Radiology Technologist Schools and Careers in Idaho
There are a variety of colleges and universities in Idaho that offer programs in radiologic technology. These programs include options for earning a degree or certificate as well as options for pursuing specialty practice areas like computed tomography (CT). This overview of radiologic technologist and technician schools in Idaho provides information to help you compare your options. Online radiologic technologist programs may offer a more flexible alternative to traditional on-campus programs. Read about the difference between radiology technologists and radiology technicians. Discover more about radiologic technologist and technician schools in Idaho with a table of rad tech programs, profiles of select programs, student reviews, and further in-depth information by reading below.
- There are 5 colleges and universities with radiologic technology degree programs in Idaho.1
- 2 schools offer a certificate program in radiologic science.1
- 3 schools offer an associate’s degree in radiologic science.1
- 3 schools offer a bachelor’s degree in radiologic science.1
- No schools offer a master’s or advanced degree in radiologic science.1
- 5 schools have medical imaging programs accredited by the Joint Review Committee on Education in Radiologic Technology (JRCERT).2
- 1 school has a medical imaging program accredited by the Commission on Accreditation of Allied Health Education Programs (CAAHEP).3
- No schools have medical imaging programs accredited by the Joint Review Committee on Educational Programs in Nuclear Medicine Technology (JRCNMT).4
For not-for-profit schools with radiologic technology programs.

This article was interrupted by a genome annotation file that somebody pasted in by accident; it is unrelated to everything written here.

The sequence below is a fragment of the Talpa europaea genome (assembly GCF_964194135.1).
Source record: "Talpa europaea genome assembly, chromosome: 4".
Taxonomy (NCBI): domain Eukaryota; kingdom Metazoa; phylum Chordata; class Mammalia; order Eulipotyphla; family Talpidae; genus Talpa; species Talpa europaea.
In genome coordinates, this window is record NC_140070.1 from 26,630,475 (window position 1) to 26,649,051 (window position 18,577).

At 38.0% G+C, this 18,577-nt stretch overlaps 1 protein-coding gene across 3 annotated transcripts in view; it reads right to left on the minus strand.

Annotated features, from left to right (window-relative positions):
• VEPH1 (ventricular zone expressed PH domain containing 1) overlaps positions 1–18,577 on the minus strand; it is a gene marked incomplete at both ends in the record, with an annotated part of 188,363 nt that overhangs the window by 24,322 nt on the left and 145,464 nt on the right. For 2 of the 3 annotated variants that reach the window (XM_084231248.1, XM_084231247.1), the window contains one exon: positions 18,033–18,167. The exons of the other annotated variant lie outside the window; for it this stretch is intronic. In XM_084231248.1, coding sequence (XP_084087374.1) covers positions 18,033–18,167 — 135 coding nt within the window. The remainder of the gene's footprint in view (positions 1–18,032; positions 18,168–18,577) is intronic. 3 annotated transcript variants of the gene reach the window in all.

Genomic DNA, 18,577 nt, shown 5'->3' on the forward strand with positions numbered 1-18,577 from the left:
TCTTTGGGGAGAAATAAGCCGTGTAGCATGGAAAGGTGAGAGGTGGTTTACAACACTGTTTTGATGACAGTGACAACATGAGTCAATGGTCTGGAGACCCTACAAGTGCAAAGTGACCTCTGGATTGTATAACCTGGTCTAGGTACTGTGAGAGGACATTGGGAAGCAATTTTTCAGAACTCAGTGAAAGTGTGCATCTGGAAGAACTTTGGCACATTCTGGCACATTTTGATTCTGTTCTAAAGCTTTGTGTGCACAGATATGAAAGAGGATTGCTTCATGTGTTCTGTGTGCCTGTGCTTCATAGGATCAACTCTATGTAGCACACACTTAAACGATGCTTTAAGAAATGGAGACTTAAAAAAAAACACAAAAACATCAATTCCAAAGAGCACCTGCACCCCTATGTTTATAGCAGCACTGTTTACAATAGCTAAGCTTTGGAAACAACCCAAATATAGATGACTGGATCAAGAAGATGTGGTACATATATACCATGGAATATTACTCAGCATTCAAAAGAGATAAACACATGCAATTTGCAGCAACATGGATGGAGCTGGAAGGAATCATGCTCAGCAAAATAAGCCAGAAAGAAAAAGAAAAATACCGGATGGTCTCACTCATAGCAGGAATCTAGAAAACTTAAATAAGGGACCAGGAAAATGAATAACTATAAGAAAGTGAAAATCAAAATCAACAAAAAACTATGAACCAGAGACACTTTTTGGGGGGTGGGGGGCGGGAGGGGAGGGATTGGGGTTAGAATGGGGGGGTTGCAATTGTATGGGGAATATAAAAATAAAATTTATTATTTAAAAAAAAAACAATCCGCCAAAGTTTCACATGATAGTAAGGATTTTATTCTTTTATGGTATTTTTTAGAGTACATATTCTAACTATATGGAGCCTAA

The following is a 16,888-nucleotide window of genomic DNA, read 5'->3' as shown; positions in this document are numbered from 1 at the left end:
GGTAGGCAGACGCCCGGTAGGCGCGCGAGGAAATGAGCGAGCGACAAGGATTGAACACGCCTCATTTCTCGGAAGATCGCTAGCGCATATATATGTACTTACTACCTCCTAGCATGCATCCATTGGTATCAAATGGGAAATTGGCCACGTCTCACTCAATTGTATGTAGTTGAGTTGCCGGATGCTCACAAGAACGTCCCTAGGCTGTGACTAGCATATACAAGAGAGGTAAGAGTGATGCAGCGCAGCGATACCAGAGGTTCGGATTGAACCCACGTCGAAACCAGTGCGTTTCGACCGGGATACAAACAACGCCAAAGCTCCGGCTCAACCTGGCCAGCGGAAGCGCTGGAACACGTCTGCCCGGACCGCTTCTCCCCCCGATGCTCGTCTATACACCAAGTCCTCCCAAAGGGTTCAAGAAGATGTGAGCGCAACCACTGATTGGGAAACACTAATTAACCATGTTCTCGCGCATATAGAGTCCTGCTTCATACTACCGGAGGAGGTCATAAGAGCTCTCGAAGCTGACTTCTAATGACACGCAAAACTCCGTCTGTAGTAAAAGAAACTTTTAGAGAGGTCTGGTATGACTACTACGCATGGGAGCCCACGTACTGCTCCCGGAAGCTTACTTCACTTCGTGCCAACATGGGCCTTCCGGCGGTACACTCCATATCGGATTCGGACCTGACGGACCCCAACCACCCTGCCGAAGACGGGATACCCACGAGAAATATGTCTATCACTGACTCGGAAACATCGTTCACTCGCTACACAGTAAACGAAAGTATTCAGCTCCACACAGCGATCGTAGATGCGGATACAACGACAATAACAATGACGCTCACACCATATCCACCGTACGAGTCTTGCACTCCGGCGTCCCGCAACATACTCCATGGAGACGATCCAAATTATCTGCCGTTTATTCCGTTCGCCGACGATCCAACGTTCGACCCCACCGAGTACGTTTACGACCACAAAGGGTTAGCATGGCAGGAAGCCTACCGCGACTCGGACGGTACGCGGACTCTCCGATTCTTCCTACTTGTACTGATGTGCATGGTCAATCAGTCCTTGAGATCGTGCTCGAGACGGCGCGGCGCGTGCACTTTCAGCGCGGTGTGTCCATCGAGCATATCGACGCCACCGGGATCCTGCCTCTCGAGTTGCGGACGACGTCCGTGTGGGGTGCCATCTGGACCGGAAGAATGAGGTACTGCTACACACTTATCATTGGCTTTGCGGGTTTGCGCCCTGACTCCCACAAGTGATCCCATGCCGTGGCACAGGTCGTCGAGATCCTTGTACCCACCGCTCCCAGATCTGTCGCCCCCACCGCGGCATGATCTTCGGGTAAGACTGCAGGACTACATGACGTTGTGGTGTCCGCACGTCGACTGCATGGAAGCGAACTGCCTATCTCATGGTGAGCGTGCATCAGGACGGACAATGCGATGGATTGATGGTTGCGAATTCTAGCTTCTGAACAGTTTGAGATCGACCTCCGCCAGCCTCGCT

- Idaho Medical Imaging Schools Comparison
- Select Schools in Idaho with RT Programs
- How to Become an RT in Idaho
- Idaho RT Salary and Job Outlook
- Idaho RT Career Interview
- Student Reviews
Table of Contents
Idaho Medical Imaging Schools Comparison
We have designed the following table to allow you to easily compare all of the not-for-profit radiologic technology and medical imaging programs in Idaho on a variety of factors. You should check with the American Registry of Radiologic Technologists (ARRT) to ensure that the program you are considering will meet certification requirements since the State of Idaho does not license rad techs.
|School Name||Associate’s Imaging Program||Bachelor’s Imaging Program||Graduate Imaging Program||National Accreditation||Completion Rate2||Credential Exam Pass Rate2||Job Placement Rate2||Net Price1|
|Boise State University||—||Yes||—||JRCERT, CAAHEP||96%||99%||100%||$13,237|
|College of Southern Idaho||Yes||—||—||JRCERT||92%||97%||100%||$6,060|
|Idaho State University||—||Yes||—||JRCERT||100%||94%||99%||$13,135|
|Lewis-Clark State College||Yes||Yes||—||JRCERT||100%||95%||100%||$10,978|
|North Idaho College||Yes||—||—||JRCERT||0%||100%||100%||$6,909|
- — indicates none.
- N.Av. indicates no data available.
Select Schools in Idaho with Radiology Technologist Degree Programs
Boise State University (BSU) prepares students for a career in radiologic technology with its Bachelor of Science (BS) in Radiologic Science program. Students can choose from emphases in Diagnostic Radiology, Diagnostic Medical Sonography, Computed Tomography, or Magnetic Resonance Imaging. Classroom coursework is complemented by time in the on-campus lab and clinical rotations at local hospitals and medical facilities. Students complete a well-rounded curriculum that includes courses such as Pathophysiology, Patient Assessment, and Radiographic Quality Assurance. The program, which requires students to take at least 27 credits in prerequisite courses prior to applying at the end of freshman year, is competitive, with a maximum of 24 students accepted each year. Applicants must have a minimum cumulative GPA of 2.5 and a GPA of at least 2.6 in prerequisite courses. Boise State also offers an Imaging Sciences bachelor’s degree completion program that can be completed online.